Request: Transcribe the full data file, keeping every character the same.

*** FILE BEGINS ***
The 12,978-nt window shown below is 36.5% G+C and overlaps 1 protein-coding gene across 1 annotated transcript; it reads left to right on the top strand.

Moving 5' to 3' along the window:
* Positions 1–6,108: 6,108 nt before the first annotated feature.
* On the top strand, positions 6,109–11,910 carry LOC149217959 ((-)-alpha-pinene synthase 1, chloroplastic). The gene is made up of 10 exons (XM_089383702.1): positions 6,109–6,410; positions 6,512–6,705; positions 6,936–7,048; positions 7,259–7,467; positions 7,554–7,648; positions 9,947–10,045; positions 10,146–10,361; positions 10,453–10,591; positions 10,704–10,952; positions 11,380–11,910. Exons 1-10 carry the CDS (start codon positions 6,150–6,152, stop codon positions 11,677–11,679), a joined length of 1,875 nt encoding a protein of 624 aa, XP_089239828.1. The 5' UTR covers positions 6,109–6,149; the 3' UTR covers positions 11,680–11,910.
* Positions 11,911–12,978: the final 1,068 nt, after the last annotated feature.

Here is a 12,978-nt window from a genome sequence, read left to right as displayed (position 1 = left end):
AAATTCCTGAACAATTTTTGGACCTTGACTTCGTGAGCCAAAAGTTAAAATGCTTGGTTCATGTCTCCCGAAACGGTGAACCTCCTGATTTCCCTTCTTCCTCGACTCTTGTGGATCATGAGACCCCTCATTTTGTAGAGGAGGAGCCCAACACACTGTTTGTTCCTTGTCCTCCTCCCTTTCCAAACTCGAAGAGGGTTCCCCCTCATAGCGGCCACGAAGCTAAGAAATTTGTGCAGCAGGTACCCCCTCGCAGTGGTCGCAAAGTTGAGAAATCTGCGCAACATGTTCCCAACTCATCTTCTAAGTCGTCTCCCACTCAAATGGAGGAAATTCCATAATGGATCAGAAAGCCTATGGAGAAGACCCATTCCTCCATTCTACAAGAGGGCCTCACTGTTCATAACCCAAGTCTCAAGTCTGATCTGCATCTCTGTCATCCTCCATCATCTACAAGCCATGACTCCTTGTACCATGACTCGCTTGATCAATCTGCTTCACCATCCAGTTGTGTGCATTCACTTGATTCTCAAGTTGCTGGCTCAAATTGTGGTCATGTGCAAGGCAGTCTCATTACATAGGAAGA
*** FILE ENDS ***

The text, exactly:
The 12,978-nt window shown below is 36.5% G+C and overlaps 1 protein-coding gene across 1 annotated transcript; it reads left to right on the top strand.

Moving 5' to 3' along the window:
* Positions 1–6,108: 6,108 nt before the first annotated feature.
* On the top strand, positions 6,109–11,910 carry LOC149217959 ((-)-alpha-pinene synthase 1, chloroplastic). The gene is made up of 10 exons (XM_089383702.1): positions 6,109–6,410; positions 6,512–6,705; positions 6,936–7,048; positions 7,259–7,467; positions 7,554–7,648; positions 9,947–10,045; positions 10,146–10,361; positions 10,453–10,591; positions 10,704–10,952; positions 11,380–11,910. Exons 1-10 carry the CDS (start codon positions 6,150–6,152, stop codon positions 11,677–11,679), a joined length of 1,875 nt encoding a protein of 624 aa, XP_089239828.1. The 5' UTR covers positions 6,109–6,149; the 3' UTR covers positions 11,680–11,910.
* Positions 11,911–12,978: the final 1,068 nt, after the last annotated feature.

Here is a 12,978-nt window from a genome sequence, read left to right as displayed (position 1 = left end):
AAATTCCTGAACAATTTTTGGACCTTGACTTCGTGAGCCAAAAGTTAAAATGCTTGGTTCATGTCTCCCGAAACGGTGAACCTCCTGATTTCCCTTCTTCCTCGACTCTTGTGGATCATGAGACCCCTCATTTTGTAGAGGAGGAGCCCAACACACTGTTTGTTCCTTGTCCTCCTCCCTTTCCAAACTCGAAGAGGGTTCCCCCTCATAGCGGCCACGAAGCTAAGAAATTTGTGCAGCAGGTACCCCCTCGCAGTGGTCGCAAAGTTGAGAAATCTGCGCAACATGTTCCCAACTCATCTTCTAAGTCGTCTCCCACTCAAATGGAGGAAATTCCATAATGGATCAGAAAGCCTATGGAGAAGACCCATTCCTCCATTCTACAAGAGGGCCTCACTGTTCATAACCCAAGTCTCAAGTCTGATCTGCATCTCTGTCATCCTCCATCATCTACAAGCCATGACTCCTTGTACCATGACTCGCTTGATCAATCTGCTTCACCATCCAGTTGTGTGCATTCACTTGATTCTCAAGTTGCTGGCTCAAATTGTGGTCATGTGCAAGGCAGTCTCATTACATAGGAAGA